Principle of Obedience - Applied to the SSPX
I have synthesized St. Thomas' principle of obedience as follows:
The Catholic principle is laid out as follows:
- The person issuing the command is in a position of authority
over the inferior
- The command is within the scope of the superior's authority
- The command does not require the inferior to sin, either in the immediate or proximate case.
- If the above conditions are met then the person has an obligation to obey. Disobedience in this case is sinful.
- Archbishop Lefebvre withdrawing his signature from the protocol of 1988
- Archbishop Lefebvre disobeying the order from the Pope to not consecrate bishops
- Bishop Fellay refusing to sign the pre-amble provided in 2012.
In this review, I will make the following assumptions:
- Superiors: Pope St. John Paul II, Pope Benedict XVI and their delegates, respectively Cardinals Ratzinger and Levada
- Accept a canonical regularization in which the Second Vatican Council and the Liturgical Reforms (ie primarily the New Mass) are accepted complete and entire.
- To not perform episcopal consecrations without Pontifical Mandate
- Perception of immediate sin is objective and that of proximate sin can be either objective or subjective in nature.
- Acceptance of the following without reservation or exclusion constitutes a compromise that is at least proximately if not immediately sinful.
- Second Vatican Council
- Liturgical Reform issuing thereof
- The Society of St. Pius X, in order to sustain its mission and for its protection required bishops selected from its members.
Case #1: Withdrawal of signature from protocol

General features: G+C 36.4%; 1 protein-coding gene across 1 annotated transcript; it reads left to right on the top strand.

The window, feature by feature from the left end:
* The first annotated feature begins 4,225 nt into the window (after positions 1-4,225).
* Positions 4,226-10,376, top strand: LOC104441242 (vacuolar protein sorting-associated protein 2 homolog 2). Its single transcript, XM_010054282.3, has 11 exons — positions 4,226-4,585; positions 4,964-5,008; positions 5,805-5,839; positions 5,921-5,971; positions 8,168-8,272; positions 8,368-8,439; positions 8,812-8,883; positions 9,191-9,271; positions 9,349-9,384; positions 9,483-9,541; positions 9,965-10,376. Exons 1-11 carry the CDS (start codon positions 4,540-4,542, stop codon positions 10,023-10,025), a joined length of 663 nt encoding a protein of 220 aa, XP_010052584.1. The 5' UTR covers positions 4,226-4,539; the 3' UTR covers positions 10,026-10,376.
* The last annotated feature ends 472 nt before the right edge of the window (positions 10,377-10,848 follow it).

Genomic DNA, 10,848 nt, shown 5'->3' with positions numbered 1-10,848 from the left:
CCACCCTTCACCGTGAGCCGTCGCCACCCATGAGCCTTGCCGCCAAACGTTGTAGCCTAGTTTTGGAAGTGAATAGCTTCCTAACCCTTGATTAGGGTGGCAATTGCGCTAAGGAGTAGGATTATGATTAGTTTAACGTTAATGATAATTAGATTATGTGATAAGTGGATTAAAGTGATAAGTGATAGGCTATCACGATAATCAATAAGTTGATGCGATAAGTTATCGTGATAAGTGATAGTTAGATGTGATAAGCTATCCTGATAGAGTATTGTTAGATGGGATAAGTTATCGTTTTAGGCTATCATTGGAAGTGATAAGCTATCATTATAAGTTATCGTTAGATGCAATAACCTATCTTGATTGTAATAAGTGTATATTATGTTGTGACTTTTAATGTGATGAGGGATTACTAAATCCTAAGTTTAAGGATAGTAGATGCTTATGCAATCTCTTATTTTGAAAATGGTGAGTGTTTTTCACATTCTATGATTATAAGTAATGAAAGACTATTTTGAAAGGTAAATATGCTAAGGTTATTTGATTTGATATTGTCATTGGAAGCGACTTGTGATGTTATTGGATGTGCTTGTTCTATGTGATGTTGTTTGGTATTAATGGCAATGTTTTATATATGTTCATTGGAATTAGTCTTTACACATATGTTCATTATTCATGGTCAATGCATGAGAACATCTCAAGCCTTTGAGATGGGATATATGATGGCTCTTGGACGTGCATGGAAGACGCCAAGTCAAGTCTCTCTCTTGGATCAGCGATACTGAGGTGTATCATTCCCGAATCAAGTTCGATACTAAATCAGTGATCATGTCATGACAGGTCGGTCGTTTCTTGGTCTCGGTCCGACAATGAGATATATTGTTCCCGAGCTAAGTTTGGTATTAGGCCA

While no compromise was required in the protocol (Archbishop Lefebvre stated that there was nothing wrong with it, otherwise he would not have signed it) shortly after the signing Cardinal Ratzinger mentioned having the New Mass said in St. Nicholas de Chardonnet ( Marcel Lefebvre- The Biography: page 554).
There were other issues, but here we have a proximate case of compromise listed above.
Case #2: Performance of episcopal consecrations without Pontifical Mandate counter to express command of Pope St. John Paul II
Given the circumstances within the Church, Archbishop Lefebvre was convinced that no Bishop would ordain the seminarians of the SSPX and that the SSPX needed to continue for the good of the Church.
Therefore, to not consecrate, in the face of the delays and requested compromises, would constitute a dereliction of duty on his part. Even contrary to the will of the Pope.
Therefore, we have a proximate occasion of sin.
Case #3: Refusal to sign the preamble and accept a canonical regularization.
In the end, Cardinal Levada presented to Bishop Fellay a document that contain compromises on both the Second Vatican Council and the Liturgical Reform.
ConclusionMy conclusion is that in all three cases either an immediate or proximate occasion of compromise (sin) was present - at least in the minds of those making the decisions. Therefore, obedience to the command was not required as in all three cases some sort of compromise was required.
In the case of the consecrations, it was for the good of the Church to provide for the life of the SSPX.
In the case of the agreements, it is centred on the issues with the documents of the Second Vatican Council (Four Points) and the Liturgical Reform the pose a danger to the Faith due to their ambiguities and departures from Church Doctrine.
Given that the crisis is moving along at a steady march towards the October Synod - perhaps more clarity will be provided. I know that some "modern" Catholics are getting concerned, we must explain to them the doctrine of the Church concerning error, papal infallibility in order to bolster their faith.
Reference: Obedience Maligned and Misunderstood